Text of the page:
While Lucia’s singing is endearing, she’s certainly no Ronnie Spector. Often she’s off pitch, and occasionally she sounds like a lawnmower—though in her own defense, she later commented that “the air is different up there [on the Moon], you know.” Still, there’s absolutely no disputing her enormous talent: keep in mind that every single thing you hear on the album was created and produced by Lucia. The drums, percussion, theremin, piano, guitar, clarinet, accordion, and every other instrument to be heard—all played by her, and at a high level (I’m particularly a fan of the percussion grooves and her clarinet playing). The resulting coherence of energy is what makes Into Outer Space a fabulous album.
As if the music weren’t ridiculous enough, the 1976 version of the album came with a coloring book by Lucia, entitled “Into Outer Space with Lucia Pamela in the Year 2000”. In the book we discover a number of places not to be found in the music, including Nutland village, a small town where all the people are made of nuts (such as the esteemed Monsieur Walnut). Oeen the far side of the Moon we meet igloo-dwelling Eskimos. Truthfully, the coloring book isn’t the most organized or intelligible thing—the narrative is all over the place, and it’s full of non-sequiturs (such as the “Sacred word God/Dog spelled backwards” region on the above map of the Moon)—but it doesn’t really need to be either. If anything, its stream-of-consciousness only adds to the appeal.
Though there’s a great deal more I could say about the book itself, of even greater interest is the contest promoted at the end. Inviting the reader to mail their colored-in copies to her home address in California, Lucia advertises that “there will be three prizes for the four best colored books”. Much like her music, there’s something very joyful about this competition and its attempt to encourage creativity in others. Following a revival of interest in the album after a 1992 re-release, it was this spirit of joy that inspired Stereolab to record “International Coloring Contest” (I wonder if they sent in their colorings). According to her website, the contest never ended: while Lucia passed away in 2002 at the humbling age of 98 (she lived to see the year 2000!), you’re probably still welcome to send in your entry.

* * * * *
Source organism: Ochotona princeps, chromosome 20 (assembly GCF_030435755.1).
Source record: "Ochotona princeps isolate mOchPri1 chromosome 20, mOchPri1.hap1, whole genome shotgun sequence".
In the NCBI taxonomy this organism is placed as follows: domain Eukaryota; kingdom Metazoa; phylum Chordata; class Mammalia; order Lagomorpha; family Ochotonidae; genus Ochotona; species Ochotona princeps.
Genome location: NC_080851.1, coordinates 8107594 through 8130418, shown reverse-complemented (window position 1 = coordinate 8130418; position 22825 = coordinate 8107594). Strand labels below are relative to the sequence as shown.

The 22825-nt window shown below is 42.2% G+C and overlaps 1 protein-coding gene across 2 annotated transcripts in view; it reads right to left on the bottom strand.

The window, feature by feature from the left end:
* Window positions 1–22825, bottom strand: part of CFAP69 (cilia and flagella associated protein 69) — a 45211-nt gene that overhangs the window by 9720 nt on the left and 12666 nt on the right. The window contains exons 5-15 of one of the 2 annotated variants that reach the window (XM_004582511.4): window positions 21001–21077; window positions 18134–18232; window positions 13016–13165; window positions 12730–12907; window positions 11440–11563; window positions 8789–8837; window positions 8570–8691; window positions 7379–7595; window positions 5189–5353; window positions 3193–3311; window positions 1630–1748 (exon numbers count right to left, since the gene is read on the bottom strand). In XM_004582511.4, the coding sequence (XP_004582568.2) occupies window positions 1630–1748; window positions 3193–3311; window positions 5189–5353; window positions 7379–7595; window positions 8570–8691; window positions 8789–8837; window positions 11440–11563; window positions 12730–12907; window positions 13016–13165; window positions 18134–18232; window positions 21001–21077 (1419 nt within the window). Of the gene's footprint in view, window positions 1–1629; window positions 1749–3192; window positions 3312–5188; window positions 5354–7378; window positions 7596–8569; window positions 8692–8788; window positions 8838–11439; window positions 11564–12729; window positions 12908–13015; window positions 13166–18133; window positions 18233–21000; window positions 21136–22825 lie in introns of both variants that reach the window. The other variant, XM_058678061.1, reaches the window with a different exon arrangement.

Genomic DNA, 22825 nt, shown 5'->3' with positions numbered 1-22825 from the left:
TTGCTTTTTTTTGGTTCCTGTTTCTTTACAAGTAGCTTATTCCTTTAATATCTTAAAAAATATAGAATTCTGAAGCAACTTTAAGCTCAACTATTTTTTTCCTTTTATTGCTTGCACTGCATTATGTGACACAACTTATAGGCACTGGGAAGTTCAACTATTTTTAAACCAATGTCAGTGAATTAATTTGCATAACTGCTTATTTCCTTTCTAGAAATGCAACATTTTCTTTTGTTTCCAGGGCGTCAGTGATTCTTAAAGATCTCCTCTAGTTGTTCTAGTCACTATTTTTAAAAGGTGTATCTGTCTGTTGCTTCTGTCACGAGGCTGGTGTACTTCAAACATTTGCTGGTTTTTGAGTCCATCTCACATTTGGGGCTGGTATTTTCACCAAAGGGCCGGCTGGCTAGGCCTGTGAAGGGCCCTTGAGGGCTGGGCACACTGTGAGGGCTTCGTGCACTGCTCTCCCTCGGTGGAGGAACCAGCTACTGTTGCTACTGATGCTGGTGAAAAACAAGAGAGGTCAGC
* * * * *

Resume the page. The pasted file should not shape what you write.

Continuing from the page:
In writing this post I was reminded of a few things. I thought of the “great” faux-soprano Florence Foster Jenkins, who had no talent but, for better or (most likely) worse, loved to sing. I also thought of Daniel Johnston, another lo-fi, outsider musician who, despite his life-long struggle with mental illness, has a particular joy and innocence to his music. Like Johnston and FFJ, I guess Lucia’s Moon dreams are more for the sake of joy and imagination than anything else. So if you’re looking for something virtuosic, meticulously made, or artistically profound, you won’t find it here. But if you can disengage from your expectations and just try to have fun with the music, you’ll probably enjoy yourself. In the end, that’s what Into Outer Space is about—simply put, joy. Have a hap, hap, happy heart!
P. S. Following her death, American playwright Tony Kushner was inspired to write a short play about Lucia meeting the also-freshly-deceased Queen Geraldine of Albania.
P. P. S. Here’s Into Outer Space on Spotify: